---sure, i don't see why not, we do that with other regimes once classified as evildoers, ghadaffi stands out...we seem to have had a stronger interest in getting rid of saddam and replacing him with leaders that we like who are much friendlier to our interests in privatizing the country and pressuring other mideast countries to do likewise.
would he act differently? if he weren't at war, probably the answer is yes. i remember hearing from a moderate before the war when asked about the 'stalin-saddam' equation, he stated that in the estimation of most experts on Iraq the better comparison was 'breszhnev-saddam'...But that idea wasn't PC enough at the time, so few picked up on it.
The most accurate answer is we can't know, but it's a safe bet that not invading [and Bush's way of invading was the only way it could be pulled off btw, the whole unilateral-multinational business misses the point] would have left the Iraqis to figure out how to deal with the saddam problem instead of facing the mess they are faced with with foreign occupiers who know little or nothing about their history and cultures. forget the horrific amount of unecessary deaths that have devestated countless thousands of Iraqis in the aftermath of 'liberation'...

yfb

"As to the two purer-than-thou revolutionary leftists trolls... well.. some commentators have emailed me urging me to squelch you off the blog.. but no need.. you're kinda reminding me od those two singing chipmunks from 40 years ago.. Alvin and ??? Who? anybody remember the second one's name?"

This from the guy who falsely accuses Steve of calling him names.
When did you become such a fan of the ad hominem, Marc?

David Warner

Steve,

Sorry for the delay - life and stuff.

>>So protections of our civil liberties, such as the principle of "innocent until proven guilty" have no meaning for you?

>--no david, that's not what i'm saying at all. not sure what makes you think that.

perhaps it was when you said, "I don't think it matters whether or not it could be 'proven'"

"'fascist' (by which you probably mean very right wing, very authoritarian, oppressive,...I don't know how many really share a fascist philosophy as their means of governance, even guatemala seems to have given that up now...)."

Actually, I mean fascist. Followers of Michel Aflaq. Have I misread his philosophy?

"--how about in conquest and reprisal?"

As I would expect, and that's fine. That's where proof comes in. The current case put forward by the left here is about as persuasive as Powell's WMD presentation to the U.N. - good for those already convinced, but unlikely to clear a reasonable doubt hurdle. To clear that hurdle, a good strategy would be to speak to those doubts, not to ignore them.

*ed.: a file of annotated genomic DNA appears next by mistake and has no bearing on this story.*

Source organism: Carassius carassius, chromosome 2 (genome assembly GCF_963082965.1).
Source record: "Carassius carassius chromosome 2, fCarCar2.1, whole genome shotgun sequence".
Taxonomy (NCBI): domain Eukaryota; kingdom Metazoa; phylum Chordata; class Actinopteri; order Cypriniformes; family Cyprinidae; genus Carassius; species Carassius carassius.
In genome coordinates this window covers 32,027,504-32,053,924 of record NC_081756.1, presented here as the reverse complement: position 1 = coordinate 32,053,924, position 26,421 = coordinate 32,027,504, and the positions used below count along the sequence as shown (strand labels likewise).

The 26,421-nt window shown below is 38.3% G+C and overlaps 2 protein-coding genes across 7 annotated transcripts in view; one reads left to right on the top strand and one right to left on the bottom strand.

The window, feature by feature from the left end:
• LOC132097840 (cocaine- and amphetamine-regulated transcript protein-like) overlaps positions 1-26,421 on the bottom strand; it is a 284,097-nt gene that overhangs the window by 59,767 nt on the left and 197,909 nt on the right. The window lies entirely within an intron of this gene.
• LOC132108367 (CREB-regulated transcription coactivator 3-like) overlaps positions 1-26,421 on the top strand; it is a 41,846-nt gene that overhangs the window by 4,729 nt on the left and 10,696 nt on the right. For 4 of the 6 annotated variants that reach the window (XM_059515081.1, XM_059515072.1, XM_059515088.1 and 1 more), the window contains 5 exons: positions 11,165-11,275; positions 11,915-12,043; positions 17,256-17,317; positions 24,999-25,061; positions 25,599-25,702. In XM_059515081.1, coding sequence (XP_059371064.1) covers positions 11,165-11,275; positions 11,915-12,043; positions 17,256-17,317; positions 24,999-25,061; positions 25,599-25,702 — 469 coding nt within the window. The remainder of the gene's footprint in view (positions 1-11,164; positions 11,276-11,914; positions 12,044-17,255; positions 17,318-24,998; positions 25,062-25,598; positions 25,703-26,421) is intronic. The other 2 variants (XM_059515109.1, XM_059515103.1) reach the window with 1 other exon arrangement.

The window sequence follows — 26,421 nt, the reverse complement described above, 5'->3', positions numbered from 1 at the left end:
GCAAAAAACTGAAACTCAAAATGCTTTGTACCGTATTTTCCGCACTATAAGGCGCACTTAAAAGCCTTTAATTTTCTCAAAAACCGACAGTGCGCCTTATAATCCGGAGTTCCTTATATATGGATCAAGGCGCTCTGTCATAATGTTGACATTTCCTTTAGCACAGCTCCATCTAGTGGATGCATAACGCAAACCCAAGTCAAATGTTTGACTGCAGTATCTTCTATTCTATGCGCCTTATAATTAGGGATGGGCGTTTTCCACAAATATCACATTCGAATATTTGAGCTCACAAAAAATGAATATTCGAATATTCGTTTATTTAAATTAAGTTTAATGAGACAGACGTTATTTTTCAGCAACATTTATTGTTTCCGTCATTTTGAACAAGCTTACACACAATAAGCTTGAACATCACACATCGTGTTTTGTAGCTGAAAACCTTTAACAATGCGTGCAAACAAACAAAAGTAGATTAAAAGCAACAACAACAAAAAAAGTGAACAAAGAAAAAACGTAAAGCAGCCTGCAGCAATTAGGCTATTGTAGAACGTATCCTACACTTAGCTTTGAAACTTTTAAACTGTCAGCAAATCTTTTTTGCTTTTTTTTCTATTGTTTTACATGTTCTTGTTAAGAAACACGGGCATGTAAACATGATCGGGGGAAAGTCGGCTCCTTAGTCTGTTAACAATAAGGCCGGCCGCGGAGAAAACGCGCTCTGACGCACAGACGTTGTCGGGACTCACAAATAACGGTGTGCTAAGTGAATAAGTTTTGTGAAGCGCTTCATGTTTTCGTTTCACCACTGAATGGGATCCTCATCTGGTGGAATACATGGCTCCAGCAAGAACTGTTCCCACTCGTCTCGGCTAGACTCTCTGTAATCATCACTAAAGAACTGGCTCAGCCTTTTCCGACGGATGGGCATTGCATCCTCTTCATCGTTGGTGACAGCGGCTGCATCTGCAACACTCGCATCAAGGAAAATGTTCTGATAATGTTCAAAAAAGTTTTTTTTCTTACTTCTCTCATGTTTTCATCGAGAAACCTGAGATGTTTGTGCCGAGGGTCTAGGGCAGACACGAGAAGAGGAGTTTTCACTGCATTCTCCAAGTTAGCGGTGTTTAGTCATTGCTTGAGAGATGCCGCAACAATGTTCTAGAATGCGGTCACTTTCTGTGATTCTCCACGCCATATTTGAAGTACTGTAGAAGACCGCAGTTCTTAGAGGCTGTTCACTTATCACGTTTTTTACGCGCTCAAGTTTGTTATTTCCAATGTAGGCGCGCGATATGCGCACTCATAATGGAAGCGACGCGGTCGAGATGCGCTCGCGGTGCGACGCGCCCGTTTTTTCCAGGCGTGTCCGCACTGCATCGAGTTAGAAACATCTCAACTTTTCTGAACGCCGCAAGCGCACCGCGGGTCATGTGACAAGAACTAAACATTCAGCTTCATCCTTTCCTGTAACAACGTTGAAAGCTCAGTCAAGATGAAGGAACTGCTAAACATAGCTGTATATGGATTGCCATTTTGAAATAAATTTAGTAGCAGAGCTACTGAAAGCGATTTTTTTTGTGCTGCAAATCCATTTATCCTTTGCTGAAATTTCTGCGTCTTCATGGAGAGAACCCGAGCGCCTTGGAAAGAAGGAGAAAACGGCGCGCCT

The "enforcement of international law" argument offers a compelling alternative. Here I'm speaking of Iraq more so than Afghanistan. Like the Whiskey Rebellion in the U.S., Iraq was a good opportunity for the U.N. to assert it's authority in upholding international law, something it failed to do, apparently due to internal corruption.

If the young republic here had failed to put down the Whiskey Rebellion, would the state of Virginia have been justified in recruiting, say, Georgia and Massachusetts in putting it down "unilaterally"? I'll agree that this would not have strengthened the union, but the action is certainly debatable.

"And of course, we are far more powerful and far more capable of creating damage worldwide than weakling tinpot dictators...even the evil Sodom... One might disagre with such a presumption [indeed it is very anti-PC], but it is debate worthy."

Of course we are more powerful and capable, but is capable the same as culpable?

The federal government is also more powerful and capacble of craeting damage than any one corrupt corporation, though given your avowed enthusiasm for populist themes, you don't seem to adovcate domestic restraint on the power of that same government.

According to your theory, and you may be right, people are wary of government power, but even more wary of other less-powerful but demonstrably more malignant forces on the domestic front. Why could this not also apply outside our borders?

"forget the horrific amount of unecessary deaths that have devestated countless thousands of Iraqis in the aftermath of 'liberation'..."

Actually, it's the job of folks like yourself to make sure we don't forget that. Keep up the good work on this front. Just hope you take care not to scare off your reinforcements. It's a thankless job, you need all the help you can get.



David wrote:
perhaps it was when you said, "I don't think it matters whether or not it could be 'proven'"

--yeah, as in I don't think it matters to the US whether or not it could be proven.
-------------------------------------
The current case put forward by the left here is about as persuasive as Powell's WMD presentation to the U.N. - good for those already convinced, but unlikely to clear a reasonable doubt hurdle.

--I'm not sure about that, I think there is far more evidence of conquest and reprisal than there ever was of so-called "WMDs" in Iraq from Powell et al.
---------------------------
Of course we are more powerful and capable, but is capable the same as culpable?

--I think here Zinn would, reasonably, cite the factual record of our government's history of creating a lot more damage than an Ossama could ever dream of. I don't think that's incorrect nor unproblematic. The problem of hawks of course is that they then take that statement to mean "I love Ossama", and of course in the case of Zinn no such sentiment exists.
------------------------------------
According to your theory, and you may be right, people are wary of government power, but even more wary of other less-powerful but demonstrably more malignant forces on the domestic front. Why could this not also apply outside our borders?

--I wouldn't show nearly as much support for governments that are powerless in the face of their ruling classes as the US has given in the past and present. As a matter of fact, a major source of resentment in much of the Arab and developing world is centered around that social fact.
------------------------------------
Actually, it's the job of folks like yourself to make sure we don't forget that. Keep up the good work on this front. Just hope you take care not to scare off your reinforcements. It's a thankless job, you need all the help you can get.